And all of this, by the way, comes on the heels of indications that our previous governor and other state Democratic party leaders covered for a party leader’s predatory child abuse and sexual assault, on that basis that said party leader was popular, charismatic, and aces at making it rain.
So as you might imagine, it’s hard for me not to look across the aisle and see what daily special the GOP might be serving up this term. Unfortunately, what’s being served ain’t so pretty either.
Dennis Richardson is a conservative Republican who seems to be running on a platform of him thinking jobs good-Common Core bad, and… well, that’s about it.
I listened to a live debate between Kitzhaber and Richardson last week, and what stood out was how little Richardson seemed to know about anything he was discussing when it came to his own positions. Would he support this bill or that bill, was he in favor of X or against it? Who knows, seemed to be the answer he gave over and over. That was a very hard issue, and he’d need to have people look over all of the fine print and report back to him before he could really say for sure. The only thing he seemed to be able to say with any thing approaching conviction was that less unemployment would be nice, and that we as a state could do better than Common Core. (Though respectively how and with what we might proceed in a Richardson administration was not so clear.)
At first I wondered why he was ducking the questions. But as the debate wore on, the feeling began to sink in that he wasn’t really ducking. I began to think, “Holy crap, he simply doesn’t know yet.” He seems to have gotten the party nod over an embarrassingly weak field by just saying he was pro-jobs and anti-Common Core over and over again. Which is more than a little unsettling, when you think about it. Who elects someone to the state governor’s office in the hopes that after that pesky, time-consuming campaign finally comes to an end, he might sit down and figure out what his positions are?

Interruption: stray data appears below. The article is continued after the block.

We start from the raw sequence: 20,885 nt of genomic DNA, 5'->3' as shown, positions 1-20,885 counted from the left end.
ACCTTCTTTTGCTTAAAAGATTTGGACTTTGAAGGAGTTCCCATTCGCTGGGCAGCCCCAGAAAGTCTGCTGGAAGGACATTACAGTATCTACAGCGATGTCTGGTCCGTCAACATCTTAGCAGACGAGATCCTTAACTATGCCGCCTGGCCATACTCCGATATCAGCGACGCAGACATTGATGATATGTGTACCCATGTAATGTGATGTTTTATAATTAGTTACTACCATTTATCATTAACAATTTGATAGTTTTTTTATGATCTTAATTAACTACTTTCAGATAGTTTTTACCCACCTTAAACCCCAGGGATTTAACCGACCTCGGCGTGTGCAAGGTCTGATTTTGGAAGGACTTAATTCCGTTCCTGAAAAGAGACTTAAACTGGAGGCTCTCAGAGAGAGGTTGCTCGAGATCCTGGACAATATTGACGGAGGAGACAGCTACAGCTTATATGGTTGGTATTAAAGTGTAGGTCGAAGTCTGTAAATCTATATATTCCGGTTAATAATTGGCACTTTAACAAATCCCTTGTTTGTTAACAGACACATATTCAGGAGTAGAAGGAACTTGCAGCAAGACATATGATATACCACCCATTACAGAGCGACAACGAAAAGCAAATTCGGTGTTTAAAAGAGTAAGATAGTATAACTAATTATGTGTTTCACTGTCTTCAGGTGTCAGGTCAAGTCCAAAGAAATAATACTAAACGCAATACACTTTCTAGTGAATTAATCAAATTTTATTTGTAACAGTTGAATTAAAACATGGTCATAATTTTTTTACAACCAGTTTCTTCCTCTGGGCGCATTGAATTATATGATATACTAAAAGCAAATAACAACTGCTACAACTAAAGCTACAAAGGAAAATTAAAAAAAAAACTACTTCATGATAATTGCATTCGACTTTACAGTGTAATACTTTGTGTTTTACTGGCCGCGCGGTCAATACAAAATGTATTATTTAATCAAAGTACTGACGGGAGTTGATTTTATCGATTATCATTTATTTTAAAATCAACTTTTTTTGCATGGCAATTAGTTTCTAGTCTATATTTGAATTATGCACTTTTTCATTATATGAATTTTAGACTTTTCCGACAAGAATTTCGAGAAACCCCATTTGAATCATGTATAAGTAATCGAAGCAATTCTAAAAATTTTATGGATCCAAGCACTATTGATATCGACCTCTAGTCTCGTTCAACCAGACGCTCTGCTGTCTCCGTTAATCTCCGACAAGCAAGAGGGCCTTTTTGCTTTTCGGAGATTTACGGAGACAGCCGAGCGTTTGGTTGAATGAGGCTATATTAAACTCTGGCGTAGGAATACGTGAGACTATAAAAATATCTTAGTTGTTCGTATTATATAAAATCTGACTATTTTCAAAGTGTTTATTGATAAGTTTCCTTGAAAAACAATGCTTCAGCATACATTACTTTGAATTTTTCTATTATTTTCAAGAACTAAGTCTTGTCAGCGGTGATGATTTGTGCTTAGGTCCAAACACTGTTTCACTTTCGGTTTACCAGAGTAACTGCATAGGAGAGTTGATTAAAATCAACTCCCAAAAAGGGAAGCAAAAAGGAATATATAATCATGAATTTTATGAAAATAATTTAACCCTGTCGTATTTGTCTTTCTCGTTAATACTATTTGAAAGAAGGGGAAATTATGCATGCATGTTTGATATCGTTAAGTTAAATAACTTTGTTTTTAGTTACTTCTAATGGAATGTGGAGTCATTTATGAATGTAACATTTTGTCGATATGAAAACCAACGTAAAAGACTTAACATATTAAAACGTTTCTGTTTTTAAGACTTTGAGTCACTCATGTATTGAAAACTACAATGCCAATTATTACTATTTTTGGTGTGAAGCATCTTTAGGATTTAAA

And that (from my perspective at least) is the choice I’m left with this November for my states top executive.
Do I vote for a man who will very competently use his power to fund useless projects that line his own pockets, or a man who will incompetently attempt to do who knows what?
I think that this November might end up being the first time I’ll vote for a third-party candidate for a major office.
For those that don’t want to simply duck the question in the threads the way I will most likely do on my ballot, I’m interested in hearing how others approach these kinds of electoral Kobayashi Maru scenarios.
 Though to be honest, it’s hard to tell. Wehby has proven to be a terrible and unprepared candidate, and her positions on any given issue are convoluted, obscure, and vague, and she can change from one position to another not only daily, but sometimes in the same interview.
 In 1998 they nominated a radio talk-show host and ballot-initiative consultant who ran on his experience as a business owner, despite the fact that all of the businesses he’d owned had quickly fallen into bankruptcy. Not long after losing the election, he would be found guilty of racketeering charges. Later still, he would be convicted of tax evasion.
He still runs for office.